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dc.contributor.authorChuter, Robert
dc.contributor.authorHoskin, Peter J
dc.contributor.authorMcWilliam, Alan
dc.date.accessioned2022-01-11T11:59:31Z
dc.date.available2022-01-11T11:59:31Z
dc.date.issued2021en
dc.identifier.citationChuter R, Hoskin P, McWilliam A. Adaptation of dual isocentre plans for cervix treatments on the 1.5T MR- Linac. Radiotherapy and Oncology. 2021;161:S1269-S71.en
dc.identifier.urihttp://hdl.handle.net/10541/624805
dc.description.abstractPurpose or Objective Cervix patients exhibit large inter-fraction anatomical changes. The MR-Linac (MRL) can image these patients with MR prior to & during treatment. Due to the improved image contrast and lack of imaging dose compared to CBCT, daily plan adaptation can be achieved. However, the MRL has a limited treatment field in the Sup/Inf direction of 22 cm. This can restrict the treatment of patients who require longer treatment fields such as cervix patients with nodes. Here we explore adaptive workflows in combination with a dual isocentre approach, to widen the range of cervix patients that can benefit from this treatment. Materials and Methods Four cervix cancer patients were retrospectively planned with a dual isocentre technique delivering 45Gy in 25 fractions. 2 node negative (NN) and 2 node positive (NP) patients were planned using the EMBRACE II study protocol on research Monaco (Elekta AB, Sweden) with an MRL beam model and 1% statistical uncertainty. A 2 cm overlap region between the two isocentres was created, positioned entirely in the nodes (Fig 1a). To create a smooth dose gradient in the junction a structure-based optimisation method was used (Figure 1b). A treatment workflow was simulated using an MR from the second week of treatment, with the plan adapted to the nodal region first using an adapt-to-position (ATP) technique. The plan for the primary disease was fully re-optimised via the adapt-to-shape (ATS) technique onto the nodal region plan using the bias dose method. Additionally, the plans were recalculated without adaptation to simulate a standard workflow. The dosimetry of the adapted and non-adapted plans were compared against the reference plan. Finally an investigation into the effect of intra-fraction motion was performed. Relative shifts between the two isocentres on the adapted plans were shifted superiorly (sup) and inferiorly (inf) by 3mm and 6mm, and recalculated. Results The mean PTV lengths of the NN and NP patients were 19.5 cm and 18.8 cm respectively. To allow room for daily adaptation to anatomical changes none of these patients were eligible for the MRL. Using a dual isocentre technique resulted in field lengths averaging 12.8 cm for isocentre 1 and 7.4 cm for isocentre 2, allowing them to be treated on the MRL. Fig 2 shows dual isocentre adapted plans give better coverage than non-adapted plans. This is true for both NN and NP patients but a larger benefit is seen for nodal boost volumes in the NP cases, with the difference to the reference plan for the D98% being 0.4 Gy and -3.5 Gy for the adapted and recalculated plans respectively. Shifting the adapted plans sup didn’t affect the percentage coverage by more than 3% but shifting them inf caused the PTV coverage on the plan to reduce by ~2.2% per mm for the NP and ~3.2% for the NN cases.Conclusion A dual isocentre technique for cervix treatments can enable an adaptive workflow that recovers the required plan quality. This illustrates the feasibility of a dual isocentre technique for the MRLen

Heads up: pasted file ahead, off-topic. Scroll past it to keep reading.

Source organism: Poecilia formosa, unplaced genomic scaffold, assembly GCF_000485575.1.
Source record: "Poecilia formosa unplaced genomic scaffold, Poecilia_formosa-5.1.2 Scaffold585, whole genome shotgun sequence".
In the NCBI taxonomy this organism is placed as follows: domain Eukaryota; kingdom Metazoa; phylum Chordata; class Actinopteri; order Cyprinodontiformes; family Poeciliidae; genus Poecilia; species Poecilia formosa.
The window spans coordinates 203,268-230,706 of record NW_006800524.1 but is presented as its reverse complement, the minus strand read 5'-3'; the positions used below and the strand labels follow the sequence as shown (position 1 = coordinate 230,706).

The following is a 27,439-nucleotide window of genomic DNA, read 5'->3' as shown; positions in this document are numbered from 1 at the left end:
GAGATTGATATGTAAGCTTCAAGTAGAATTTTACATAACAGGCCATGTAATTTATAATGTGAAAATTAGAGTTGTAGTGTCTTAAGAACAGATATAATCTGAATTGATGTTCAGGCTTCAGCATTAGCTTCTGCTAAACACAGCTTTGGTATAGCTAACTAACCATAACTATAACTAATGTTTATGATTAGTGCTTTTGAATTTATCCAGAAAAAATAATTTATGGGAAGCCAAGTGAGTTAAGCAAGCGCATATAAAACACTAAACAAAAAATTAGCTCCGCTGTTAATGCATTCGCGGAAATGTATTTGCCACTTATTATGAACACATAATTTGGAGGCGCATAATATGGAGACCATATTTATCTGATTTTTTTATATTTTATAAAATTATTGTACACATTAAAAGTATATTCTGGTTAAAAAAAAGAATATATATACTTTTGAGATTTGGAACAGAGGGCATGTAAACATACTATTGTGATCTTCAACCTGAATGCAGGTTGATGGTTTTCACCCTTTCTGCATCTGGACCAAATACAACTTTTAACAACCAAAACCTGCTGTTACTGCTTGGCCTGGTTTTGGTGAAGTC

dc.language.isoenen
dc.titleAdaptation of dual isocentre plans for cervix treatments on the 1.5T MR- Linacen
dc.typeMeetings and Proceedingsen
dc.contributor.departmentThe Christie NHS FT, Medical Physics and Engineering, Manchesteren
dc.identifier.journalRadiotherapy and Oncologyen
dc.description.noteen]


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